Iran and EU Relations Easing While the US Threatens Stricter Sanctions

Iran and EU Relations

Last month President Obama verbalized Iran’s right to enrich uranium, this month the U.S. Senate is authoring a bill for stricter sanctions.  Two months back, in October, the EU and Iran met and discussed moving towards resuming business.  During all this time Iran has maintained its “absolute and unalienable right” to enrich uranium in accordance with the Non-Proliferation Treaty.  Meanwhile, because of sanctions, human welfare in Iran has been disregarded, and the economy has been undermined.  Despite sanctions, absolutely no one is closer to the greatest ideal of humanity, “global peace”.

 On Dec. 16, 2013, the news agency Reuters, reported that the EU government pledged to suspend some sanctions against Iran after verification that its atomic work has been curbed.  Reuters went on to report that the U.N.’s International Atomic Energy Agency “is expected to verify that Iran has taken the agreed steps”.

 EU foreign policy chief Catherin Ashton said she hoped discussions would resume quickly, and that she expected to move forward. 

 But, after news that the U.S. was attempting to assert stricter sanctions, negotiations with Iran have become markedly more difficult.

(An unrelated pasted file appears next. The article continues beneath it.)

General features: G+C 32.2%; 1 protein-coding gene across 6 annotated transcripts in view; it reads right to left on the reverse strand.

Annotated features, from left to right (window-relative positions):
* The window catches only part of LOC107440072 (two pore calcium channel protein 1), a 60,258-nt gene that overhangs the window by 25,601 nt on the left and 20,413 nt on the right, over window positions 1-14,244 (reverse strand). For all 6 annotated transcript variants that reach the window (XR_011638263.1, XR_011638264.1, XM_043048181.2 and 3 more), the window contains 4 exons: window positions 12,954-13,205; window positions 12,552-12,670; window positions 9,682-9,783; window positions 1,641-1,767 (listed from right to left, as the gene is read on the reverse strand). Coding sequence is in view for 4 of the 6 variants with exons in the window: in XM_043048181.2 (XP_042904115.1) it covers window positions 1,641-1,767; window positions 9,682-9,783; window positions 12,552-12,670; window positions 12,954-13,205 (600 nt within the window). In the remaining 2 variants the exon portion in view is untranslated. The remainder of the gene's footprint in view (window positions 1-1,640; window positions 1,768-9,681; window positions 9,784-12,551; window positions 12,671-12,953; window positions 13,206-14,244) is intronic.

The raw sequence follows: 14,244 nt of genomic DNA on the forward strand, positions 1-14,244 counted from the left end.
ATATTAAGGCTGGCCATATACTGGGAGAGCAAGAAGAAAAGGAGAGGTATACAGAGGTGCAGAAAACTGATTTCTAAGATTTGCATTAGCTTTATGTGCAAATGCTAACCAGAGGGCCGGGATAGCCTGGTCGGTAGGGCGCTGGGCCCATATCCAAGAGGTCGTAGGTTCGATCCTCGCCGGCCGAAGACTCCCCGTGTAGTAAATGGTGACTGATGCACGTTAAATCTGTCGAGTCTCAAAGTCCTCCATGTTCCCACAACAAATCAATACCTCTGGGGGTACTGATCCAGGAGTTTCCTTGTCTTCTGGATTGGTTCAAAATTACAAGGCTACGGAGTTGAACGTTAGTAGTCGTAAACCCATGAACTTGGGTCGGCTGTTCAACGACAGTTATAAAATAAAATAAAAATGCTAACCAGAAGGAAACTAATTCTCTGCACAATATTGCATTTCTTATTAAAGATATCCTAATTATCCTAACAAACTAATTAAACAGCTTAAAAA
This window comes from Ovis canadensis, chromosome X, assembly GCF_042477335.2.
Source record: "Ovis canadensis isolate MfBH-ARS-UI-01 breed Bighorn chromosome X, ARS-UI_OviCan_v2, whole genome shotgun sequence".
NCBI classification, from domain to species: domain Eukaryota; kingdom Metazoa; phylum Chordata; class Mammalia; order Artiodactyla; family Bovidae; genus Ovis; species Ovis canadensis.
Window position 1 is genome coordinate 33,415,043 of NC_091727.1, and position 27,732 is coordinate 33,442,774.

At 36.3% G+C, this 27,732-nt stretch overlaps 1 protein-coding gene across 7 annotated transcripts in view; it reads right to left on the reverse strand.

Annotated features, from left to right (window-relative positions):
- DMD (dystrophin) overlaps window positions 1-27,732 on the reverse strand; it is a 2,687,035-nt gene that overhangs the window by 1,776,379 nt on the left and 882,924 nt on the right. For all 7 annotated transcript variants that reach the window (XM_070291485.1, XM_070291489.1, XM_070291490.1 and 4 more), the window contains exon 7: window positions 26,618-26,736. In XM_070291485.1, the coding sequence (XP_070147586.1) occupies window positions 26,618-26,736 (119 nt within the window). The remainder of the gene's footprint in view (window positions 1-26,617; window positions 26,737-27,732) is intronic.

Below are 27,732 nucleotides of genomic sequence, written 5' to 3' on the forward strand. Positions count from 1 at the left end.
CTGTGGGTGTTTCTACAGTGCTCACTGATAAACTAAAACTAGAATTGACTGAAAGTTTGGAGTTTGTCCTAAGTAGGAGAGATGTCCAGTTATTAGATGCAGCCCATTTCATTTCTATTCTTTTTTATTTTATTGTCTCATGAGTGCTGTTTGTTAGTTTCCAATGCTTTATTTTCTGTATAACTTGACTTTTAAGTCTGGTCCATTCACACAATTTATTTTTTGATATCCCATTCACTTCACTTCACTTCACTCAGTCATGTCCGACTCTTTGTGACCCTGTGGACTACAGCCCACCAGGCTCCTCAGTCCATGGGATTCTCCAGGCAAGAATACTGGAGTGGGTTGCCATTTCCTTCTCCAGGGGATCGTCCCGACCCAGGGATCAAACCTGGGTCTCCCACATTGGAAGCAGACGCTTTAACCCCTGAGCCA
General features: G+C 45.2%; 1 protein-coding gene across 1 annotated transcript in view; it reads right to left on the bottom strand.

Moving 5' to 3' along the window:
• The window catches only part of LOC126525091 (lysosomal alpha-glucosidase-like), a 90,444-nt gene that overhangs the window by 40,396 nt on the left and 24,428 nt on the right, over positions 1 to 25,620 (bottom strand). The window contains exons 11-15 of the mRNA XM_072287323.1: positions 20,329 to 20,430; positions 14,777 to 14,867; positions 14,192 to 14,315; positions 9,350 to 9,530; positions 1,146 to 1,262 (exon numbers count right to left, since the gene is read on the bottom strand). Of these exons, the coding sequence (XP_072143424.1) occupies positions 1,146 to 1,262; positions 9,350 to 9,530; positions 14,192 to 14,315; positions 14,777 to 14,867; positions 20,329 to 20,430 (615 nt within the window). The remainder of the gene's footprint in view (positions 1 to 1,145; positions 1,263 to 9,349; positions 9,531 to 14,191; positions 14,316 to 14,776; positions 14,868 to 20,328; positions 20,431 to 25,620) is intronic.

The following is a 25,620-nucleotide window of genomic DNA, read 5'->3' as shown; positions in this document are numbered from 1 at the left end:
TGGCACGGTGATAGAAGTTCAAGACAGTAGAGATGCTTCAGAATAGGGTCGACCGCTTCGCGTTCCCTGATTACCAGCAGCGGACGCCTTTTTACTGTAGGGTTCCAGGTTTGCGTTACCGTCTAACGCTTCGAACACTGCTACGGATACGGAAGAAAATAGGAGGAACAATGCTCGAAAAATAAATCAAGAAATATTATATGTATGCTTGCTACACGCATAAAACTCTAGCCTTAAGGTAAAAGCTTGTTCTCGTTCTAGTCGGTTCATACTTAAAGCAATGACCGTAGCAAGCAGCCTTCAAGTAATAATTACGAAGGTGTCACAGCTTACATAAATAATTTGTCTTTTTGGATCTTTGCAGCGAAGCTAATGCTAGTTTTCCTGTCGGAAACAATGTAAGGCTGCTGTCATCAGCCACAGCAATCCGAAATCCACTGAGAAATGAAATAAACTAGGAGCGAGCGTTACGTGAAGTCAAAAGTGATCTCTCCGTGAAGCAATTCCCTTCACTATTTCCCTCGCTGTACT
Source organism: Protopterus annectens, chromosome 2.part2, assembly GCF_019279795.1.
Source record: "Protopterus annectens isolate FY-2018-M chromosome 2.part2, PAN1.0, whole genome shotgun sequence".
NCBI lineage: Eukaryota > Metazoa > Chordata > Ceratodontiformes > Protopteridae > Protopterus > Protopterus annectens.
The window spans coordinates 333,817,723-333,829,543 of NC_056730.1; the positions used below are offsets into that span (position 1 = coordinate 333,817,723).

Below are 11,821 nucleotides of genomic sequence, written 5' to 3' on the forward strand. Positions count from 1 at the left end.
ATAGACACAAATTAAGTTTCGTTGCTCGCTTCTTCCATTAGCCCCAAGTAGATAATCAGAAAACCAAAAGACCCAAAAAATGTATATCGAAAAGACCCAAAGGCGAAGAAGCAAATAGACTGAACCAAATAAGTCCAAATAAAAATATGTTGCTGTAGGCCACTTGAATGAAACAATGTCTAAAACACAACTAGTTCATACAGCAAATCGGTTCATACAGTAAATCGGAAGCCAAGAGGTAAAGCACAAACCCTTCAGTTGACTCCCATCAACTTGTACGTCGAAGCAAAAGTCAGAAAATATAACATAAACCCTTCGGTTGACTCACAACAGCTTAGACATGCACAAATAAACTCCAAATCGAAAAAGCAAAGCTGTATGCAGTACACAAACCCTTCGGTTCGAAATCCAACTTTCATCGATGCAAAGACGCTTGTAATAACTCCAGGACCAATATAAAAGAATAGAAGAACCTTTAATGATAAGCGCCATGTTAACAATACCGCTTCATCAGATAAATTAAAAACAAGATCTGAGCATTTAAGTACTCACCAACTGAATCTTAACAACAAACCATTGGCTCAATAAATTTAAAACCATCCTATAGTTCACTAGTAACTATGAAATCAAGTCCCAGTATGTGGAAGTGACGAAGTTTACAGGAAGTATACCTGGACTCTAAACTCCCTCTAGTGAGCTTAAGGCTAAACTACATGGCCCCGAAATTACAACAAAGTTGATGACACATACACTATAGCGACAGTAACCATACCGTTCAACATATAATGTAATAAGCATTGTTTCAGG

The U.S. bill for stricter sanctions, forwarded by bipartisan Senators, is for in the event Iran does not comply with the interim treaty deal signed Nov. 24, 2013.  But, that interim treaty deal has yet to actually commence.  So, the question of what stimulates these bipartisan Senators to forward this bill, that is in the process of being authored by Sen. Robert Menendez, D-N.J., and Sen. Mark Kirk, R-Ill., is a good one.  And, the timing of the bill is another good question. 

 The White House is opposed to the bill, and Secretary of State John Kerry has adamantly spoken against it, stating, in essence, it would not be true to the Nov. 24, 2013 deal.   Indeed, breaking a deal before it even commences, especially on fears that the other side is going to break the deal first, shows a lack of statesmanship, and a wallowing in fear manifesting in bully-type politics. 

 As the Senators author and promote the bill, Iran and the P5 1 returned to Geneva on Dec 19, 2013, for continued negotiations.  The week before, during negotiations, Iran walked out after having learned of the U.S.’s proposed stricter sanctions.  So, another good question is whether the U.S. is purposely destroying any hopes for successful negotiations in coming to a final nuclear deal with Iran. 

 The past decade has seen failed attempt after failed attempt to come to an understanding with Iran.   Russian President Putin is against stricter sanctions at this time.  The EU is attempting to bridge differences.  The U.S. leads the pack in counterproductive efforts towards understanding and therefore peace.

 Now, coming into 2014, as technology funnels nationally divided politics into a global think tank, it is important to move forward with cooperative, concerted diplomacy as opposed to coercive, stand-alone tactics.  If peace and prosperity are not the goals, then they must be war and deprivation.  Many countries have nuclear capabilities; eight countries are known to have successfully detonated nuclear weapons.  As it cannot be said that all U.S. politicians are embracing understanding and peace, the best question is: how much would it take to blow us all to smithereens?

 Joan Brown ~ contributor